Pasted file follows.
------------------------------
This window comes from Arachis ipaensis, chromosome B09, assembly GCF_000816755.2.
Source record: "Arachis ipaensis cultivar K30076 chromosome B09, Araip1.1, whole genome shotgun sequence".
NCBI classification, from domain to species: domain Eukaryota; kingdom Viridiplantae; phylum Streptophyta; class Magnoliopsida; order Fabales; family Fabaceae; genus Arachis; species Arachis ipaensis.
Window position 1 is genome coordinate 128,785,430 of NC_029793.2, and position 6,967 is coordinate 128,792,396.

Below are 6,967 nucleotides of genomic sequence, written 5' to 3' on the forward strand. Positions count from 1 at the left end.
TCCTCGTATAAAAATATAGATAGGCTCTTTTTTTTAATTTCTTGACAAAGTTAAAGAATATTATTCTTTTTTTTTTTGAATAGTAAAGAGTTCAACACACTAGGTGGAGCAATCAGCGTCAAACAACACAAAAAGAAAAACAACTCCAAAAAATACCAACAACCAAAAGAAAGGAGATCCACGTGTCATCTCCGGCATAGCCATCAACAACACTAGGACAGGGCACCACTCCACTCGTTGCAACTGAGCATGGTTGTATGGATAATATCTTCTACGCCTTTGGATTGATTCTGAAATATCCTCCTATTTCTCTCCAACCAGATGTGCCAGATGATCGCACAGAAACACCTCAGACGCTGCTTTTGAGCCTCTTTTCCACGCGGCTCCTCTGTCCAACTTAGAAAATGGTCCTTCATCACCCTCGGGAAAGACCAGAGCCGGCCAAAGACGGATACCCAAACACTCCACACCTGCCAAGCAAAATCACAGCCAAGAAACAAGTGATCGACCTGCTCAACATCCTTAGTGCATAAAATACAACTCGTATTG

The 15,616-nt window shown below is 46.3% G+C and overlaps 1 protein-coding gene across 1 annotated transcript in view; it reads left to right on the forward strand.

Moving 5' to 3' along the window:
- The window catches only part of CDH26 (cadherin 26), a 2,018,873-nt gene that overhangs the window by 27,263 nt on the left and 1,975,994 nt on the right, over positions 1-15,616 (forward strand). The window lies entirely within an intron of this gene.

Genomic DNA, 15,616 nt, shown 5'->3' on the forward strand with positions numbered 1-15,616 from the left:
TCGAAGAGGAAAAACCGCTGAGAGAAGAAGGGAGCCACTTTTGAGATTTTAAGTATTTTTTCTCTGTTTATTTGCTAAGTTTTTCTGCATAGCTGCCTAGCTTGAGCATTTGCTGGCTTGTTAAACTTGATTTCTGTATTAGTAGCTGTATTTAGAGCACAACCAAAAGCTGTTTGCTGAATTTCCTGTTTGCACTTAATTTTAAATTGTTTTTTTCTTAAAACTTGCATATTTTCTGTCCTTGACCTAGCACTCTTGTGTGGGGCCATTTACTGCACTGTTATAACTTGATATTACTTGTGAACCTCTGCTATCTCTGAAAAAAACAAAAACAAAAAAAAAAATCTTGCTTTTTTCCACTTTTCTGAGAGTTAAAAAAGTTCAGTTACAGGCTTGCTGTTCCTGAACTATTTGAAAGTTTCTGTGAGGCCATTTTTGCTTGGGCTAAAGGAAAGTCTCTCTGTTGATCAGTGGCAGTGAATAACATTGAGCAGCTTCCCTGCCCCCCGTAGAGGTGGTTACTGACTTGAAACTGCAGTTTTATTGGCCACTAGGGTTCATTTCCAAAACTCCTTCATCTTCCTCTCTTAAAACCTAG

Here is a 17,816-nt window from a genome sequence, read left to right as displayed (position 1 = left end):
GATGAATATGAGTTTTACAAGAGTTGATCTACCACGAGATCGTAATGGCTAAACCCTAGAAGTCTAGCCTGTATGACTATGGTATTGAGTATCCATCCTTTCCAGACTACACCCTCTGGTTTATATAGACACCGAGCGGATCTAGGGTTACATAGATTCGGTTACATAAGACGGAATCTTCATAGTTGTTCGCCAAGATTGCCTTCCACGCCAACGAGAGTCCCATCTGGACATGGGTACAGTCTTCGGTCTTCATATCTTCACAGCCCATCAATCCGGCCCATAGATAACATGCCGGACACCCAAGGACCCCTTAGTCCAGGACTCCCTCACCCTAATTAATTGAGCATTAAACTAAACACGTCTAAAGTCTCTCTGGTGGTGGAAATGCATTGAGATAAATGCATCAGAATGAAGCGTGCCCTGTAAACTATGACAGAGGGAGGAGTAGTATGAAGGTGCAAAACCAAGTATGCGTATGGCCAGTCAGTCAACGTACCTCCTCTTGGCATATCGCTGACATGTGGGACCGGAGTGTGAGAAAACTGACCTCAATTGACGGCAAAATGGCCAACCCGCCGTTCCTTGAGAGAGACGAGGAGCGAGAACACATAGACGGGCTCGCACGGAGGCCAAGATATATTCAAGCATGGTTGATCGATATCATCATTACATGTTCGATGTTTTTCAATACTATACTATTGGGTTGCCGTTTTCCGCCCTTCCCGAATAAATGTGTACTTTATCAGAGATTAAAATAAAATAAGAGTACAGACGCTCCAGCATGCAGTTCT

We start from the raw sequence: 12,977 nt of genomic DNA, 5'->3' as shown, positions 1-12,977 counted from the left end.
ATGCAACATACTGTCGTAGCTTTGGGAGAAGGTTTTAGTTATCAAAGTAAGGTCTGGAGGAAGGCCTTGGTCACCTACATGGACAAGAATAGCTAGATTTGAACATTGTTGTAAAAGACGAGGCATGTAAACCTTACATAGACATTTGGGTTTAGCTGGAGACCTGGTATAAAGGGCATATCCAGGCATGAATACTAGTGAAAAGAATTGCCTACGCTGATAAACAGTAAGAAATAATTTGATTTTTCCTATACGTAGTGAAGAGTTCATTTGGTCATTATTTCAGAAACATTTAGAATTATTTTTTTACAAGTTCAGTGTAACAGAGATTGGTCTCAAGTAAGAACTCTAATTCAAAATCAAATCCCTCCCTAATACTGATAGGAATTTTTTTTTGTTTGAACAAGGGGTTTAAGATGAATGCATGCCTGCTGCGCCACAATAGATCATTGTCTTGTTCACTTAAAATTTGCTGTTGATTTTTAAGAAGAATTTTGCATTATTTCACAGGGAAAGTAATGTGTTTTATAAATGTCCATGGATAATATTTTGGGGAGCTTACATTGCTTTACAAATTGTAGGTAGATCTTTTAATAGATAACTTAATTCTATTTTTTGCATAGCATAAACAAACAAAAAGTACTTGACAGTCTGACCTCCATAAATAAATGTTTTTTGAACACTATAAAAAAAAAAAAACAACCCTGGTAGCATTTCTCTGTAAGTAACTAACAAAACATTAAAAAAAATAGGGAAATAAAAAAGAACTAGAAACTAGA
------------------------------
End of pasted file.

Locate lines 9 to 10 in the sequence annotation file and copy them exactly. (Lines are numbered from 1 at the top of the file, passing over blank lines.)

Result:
- The window catches only part of CDH26 (cadherin 26), a 2,018,873-nt gene that overhangs the window by 27,263 nt on the left and 1,975,994 nt on the right, over positions 1-15,616 (forward strand). The window lies entirely within an intron of this gene.

Genomic DNA, 15,616 nt, shown 5'->3' on the forward strand with positions numbered 1-15,616 from the left: